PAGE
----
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I live in Canada but Uganda is my home!

By Vision Reporter

Added 3rd June 2008 03:00 AM

EDITOR— It is befitting to respond to the comment, “so absurd and far-fetched that I will not deign it with a substantive response” made by the Ambassador of The Netherlands in Uganda, Jeroen Verheul. Verheul was responding to my my letter, “Why a prison and not a social programme” publis

EDITOR— It is befitting to respond to the comment, “so absurd and far-fetched that I will not deign it with a substantive response” made by the Ambassador of The Netherlands in Uganda, Jeroen Verheul. Verheul was responding to my my letter, “Why a prison and not a social programme” publis

EDITOR— It is befitting to respond to the comment, “so absurd and far-fetched that I will not deign it with a substantive response” made by the Ambassador of The Netherlands in Uganda, Jeroen Verheul. Verheul was responding to my my letter, “Why a prison and not a social programme” published on May 24.

It is even more shocking for a diplomat of a friendly country to use such words to describe genuine comments made by a Ugandan, wherever we happen to live in the Global North.

The ambassador should not foreignise Ugandans living abroad in trying to shut us up. We are Ugandans.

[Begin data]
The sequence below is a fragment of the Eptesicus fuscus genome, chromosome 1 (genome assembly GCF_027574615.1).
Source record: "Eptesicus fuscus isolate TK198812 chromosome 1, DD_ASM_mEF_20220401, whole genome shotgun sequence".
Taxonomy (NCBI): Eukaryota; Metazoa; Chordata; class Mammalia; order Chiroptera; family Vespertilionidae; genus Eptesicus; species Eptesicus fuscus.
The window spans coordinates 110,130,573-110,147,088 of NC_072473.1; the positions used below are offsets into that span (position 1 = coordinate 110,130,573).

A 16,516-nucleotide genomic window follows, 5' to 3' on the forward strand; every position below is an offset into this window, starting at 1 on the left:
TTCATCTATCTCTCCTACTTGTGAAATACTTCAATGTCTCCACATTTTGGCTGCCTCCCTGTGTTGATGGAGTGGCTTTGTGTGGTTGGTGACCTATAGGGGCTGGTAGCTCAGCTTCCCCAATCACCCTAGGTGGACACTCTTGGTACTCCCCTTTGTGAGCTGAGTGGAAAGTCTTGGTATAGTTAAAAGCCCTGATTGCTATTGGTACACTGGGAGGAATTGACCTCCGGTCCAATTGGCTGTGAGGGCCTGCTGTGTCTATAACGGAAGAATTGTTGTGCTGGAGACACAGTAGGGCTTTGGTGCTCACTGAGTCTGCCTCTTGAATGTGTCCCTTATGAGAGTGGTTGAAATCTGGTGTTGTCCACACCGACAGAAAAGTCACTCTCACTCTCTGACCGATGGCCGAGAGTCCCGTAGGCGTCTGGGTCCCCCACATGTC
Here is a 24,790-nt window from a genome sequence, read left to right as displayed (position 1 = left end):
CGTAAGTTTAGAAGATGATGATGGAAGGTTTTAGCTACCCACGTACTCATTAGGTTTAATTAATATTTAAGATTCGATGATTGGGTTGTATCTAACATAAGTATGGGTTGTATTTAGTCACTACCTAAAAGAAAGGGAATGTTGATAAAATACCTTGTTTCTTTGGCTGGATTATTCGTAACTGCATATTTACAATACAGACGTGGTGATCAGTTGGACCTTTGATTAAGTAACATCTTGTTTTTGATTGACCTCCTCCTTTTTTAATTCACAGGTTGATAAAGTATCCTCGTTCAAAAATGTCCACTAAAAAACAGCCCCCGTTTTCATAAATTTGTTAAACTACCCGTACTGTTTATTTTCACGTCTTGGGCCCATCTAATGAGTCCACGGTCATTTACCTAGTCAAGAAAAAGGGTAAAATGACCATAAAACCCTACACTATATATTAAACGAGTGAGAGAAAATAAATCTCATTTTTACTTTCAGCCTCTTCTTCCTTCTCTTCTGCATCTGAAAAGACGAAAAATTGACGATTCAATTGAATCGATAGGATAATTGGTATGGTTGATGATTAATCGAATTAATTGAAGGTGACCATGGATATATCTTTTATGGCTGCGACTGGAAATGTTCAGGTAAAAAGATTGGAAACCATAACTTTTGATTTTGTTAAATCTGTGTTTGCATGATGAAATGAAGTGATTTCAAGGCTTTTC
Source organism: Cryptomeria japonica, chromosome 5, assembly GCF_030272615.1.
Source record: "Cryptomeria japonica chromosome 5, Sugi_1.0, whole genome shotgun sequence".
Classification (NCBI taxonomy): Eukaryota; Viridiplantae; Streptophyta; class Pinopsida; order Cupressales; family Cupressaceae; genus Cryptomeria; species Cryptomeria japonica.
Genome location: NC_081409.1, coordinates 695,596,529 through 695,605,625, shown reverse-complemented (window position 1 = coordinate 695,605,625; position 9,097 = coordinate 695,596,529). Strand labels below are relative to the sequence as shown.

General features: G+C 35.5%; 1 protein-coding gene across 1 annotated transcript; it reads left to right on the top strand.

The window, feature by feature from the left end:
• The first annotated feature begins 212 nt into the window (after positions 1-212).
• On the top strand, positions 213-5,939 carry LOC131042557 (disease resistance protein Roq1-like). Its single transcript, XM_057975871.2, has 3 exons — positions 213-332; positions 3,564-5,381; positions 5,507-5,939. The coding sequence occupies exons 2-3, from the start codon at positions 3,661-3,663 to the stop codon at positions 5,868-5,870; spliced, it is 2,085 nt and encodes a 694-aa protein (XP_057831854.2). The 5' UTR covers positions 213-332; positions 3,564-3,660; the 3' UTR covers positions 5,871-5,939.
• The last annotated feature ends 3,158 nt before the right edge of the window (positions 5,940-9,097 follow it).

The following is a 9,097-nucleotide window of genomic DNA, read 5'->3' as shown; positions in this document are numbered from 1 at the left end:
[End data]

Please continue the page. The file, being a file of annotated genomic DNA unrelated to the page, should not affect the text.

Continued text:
I have lived in Karamoja before, and have friends among ethnic Karimojong, for example, Esther Athiyo, Asha Kodet, and Margaret Nangiro Choudry, great old girls, with whom I was in school in northern Uganda.

In Karamoja there is famine almost every year and it is called akoro. I know Moroto very well. for example, there are the suburbs of Camp Swahili and Nakapelemen in the vicinity of the municipality.

I’ve also been to Abim in Kotido and I understand the language of the Labwor, which is Acholi, a Luo language. My interest, therefore, is not “external”. Racism, in whatever form must be condemned and not defended or disguised.

Sometimes racism is systemic, so that the people who benefit from it see nothing wrong with it, or even deny it, to the extent of labelling those who are offended by it, ludicrous!

There is also an African proverb that says: “It is the wearer of the shoe that knows where it pinches most.” Africans wear the black skin, and the fact of blackness is with us all the time as Frantz Fanon also wrote.

There is also a lot written on our bodies because of ‘blackness’, which the limited space does not allow me to elaborate on.

Could the envoy explain to the Ugandan public his overreaction? The fact is that the Sinterklass tradition is racist. It depicts blacks as slaves to the Santa Claus. When slavery was done away with, the Sinterklass tradition where blacks are the servants of a white Santa should also have been done away with.

Jenn Jagire
Ontario, Canada

I live in Canada but Uganda is my home!

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